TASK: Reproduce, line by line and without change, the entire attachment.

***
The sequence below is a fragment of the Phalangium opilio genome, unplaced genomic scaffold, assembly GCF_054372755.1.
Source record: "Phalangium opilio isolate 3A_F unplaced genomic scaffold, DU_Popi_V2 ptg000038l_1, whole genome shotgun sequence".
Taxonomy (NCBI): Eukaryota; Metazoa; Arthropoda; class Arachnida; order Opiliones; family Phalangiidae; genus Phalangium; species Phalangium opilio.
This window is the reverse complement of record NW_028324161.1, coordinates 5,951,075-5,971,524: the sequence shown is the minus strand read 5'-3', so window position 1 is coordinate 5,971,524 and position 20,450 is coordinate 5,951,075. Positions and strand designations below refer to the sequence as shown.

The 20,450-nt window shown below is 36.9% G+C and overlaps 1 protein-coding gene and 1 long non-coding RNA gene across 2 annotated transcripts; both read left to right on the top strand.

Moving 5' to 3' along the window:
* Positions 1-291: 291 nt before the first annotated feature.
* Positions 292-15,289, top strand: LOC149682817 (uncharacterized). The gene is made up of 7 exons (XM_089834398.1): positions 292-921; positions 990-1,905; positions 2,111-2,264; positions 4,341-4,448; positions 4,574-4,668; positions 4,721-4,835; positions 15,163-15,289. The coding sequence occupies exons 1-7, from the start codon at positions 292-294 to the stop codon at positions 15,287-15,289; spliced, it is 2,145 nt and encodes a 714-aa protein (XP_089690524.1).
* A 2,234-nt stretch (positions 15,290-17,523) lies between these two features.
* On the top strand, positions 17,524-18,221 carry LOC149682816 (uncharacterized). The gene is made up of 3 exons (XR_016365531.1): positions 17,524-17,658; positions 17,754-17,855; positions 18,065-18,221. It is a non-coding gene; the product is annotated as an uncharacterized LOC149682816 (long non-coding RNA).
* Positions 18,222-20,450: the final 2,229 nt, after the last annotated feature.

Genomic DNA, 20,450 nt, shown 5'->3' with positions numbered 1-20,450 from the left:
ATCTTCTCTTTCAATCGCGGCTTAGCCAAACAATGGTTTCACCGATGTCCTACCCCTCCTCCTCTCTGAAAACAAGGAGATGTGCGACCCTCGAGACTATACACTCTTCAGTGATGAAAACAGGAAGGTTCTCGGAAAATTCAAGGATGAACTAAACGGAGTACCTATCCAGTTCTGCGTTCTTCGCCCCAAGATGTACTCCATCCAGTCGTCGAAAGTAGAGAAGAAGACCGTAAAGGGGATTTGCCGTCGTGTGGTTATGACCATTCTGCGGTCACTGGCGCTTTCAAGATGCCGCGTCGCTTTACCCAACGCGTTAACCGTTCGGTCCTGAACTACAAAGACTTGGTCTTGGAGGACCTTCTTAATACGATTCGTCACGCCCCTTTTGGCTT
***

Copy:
The sequence below is a fragment of the Phalangium opilio genome, unplaced genomic scaffold, assembly GCF_054372755.1.
Source record: "Phalangium opilio isolate 3A_F unplaced genomic scaffold, DU_Popi_V2 ptg000038l_1, whole genome shotgun sequence".
Taxonomy (NCBI): Eukaryota; Metazoa; Arthropoda; class Arachnida; order Opiliones; family Phalangiidae; genus Phalangium; species Phalangium opilio.
This window is the reverse complement of record NW_028324161.1, coordinates 5,951,075-5,971,524: the sequence shown is the minus strand read 5'-3', so window position 1 is coordinate 5,971,524 and position 20,450 is coordinate 5,951,075. Positions and strand designations below refer to the sequence as shown.

The 20,450-nt window shown below is 36.9% G+C and overlaps 1 protein-coding gene and 1 long non-coding RNA gene across 2 annotated transcripts; both read left to right on the top strand.

Moving 5' to 3' along the window:
* Positions 1-291: 291 nt before the first annotated feature.
* Positions 292-15,289, top strand: LOC149682817 (uncharacterized). The gene is made up of 7 exons (XM_089834398.1): positions 292-921; positions 990-1,905; positions 2,111-2,264; positions 4,341-4,448; positions 4,574-4,668; positions 4,721-4,835; positions 15,163-15,289. The coding sequence occupies exons 1-7, from the start codon at positions 292-294 to the stop codon at positions 15,287-15,289; spliced, it is 2,145 nt and encodes a 714-aa protein (XP_089690524.1).
* A 2,234-nt stretch (positions 15,290-17,523) lies between these two features.
* On the top strand, positions 17,524-18,221 carry LOC149682816 (uncharacterized). The gene is made up of 3 exons (XR_016365531.1): positions 17,524-17,658; positions 17,754-17,855; positions 18,065-18,221. It is a non-coding gene; the product is annotated as an uncharacterized LOC149682816 (long non-coding RNA).
* Positions 18,222-20,450: the final 2,229 nt, after the last annotated feature.

Genomic DNA, 20,450 nt, shown 5'->3' with positions numbered 1-20,450 from the left:
ATCTTCTCTTTCAATCGCGGCTTAGCCAAACAATGGTTTCACCGATGTCCTACCCCTCCTCCTCTCTGAAAACAAGGAGATGTGCGACCCTCGAGACTATACACTCTTCAGTGATGAAAACAGGAAGGTTCTCGGAAAATTCAAGGATGAACTAAACGGAGTACCTATCCAGTTCTGCGTTCTTCGCCCCAAGATGTACTCCATCCAGTCGTCGAAAGTAGAGAAGAAGACCGTAAAGGGGATTTGCCGTCGTGTGGTTATGACCATTCTGCGGTCACTGGCGCTTTCAAGATGCCGCGTCGCTTTACCCAACGCGTTAACCGTTCGGTCCTGAACTACAAAGACTTGGTCTTGGAGGACCTTCTTAATACGATTCGTCACGCCCCTTTTGGCTT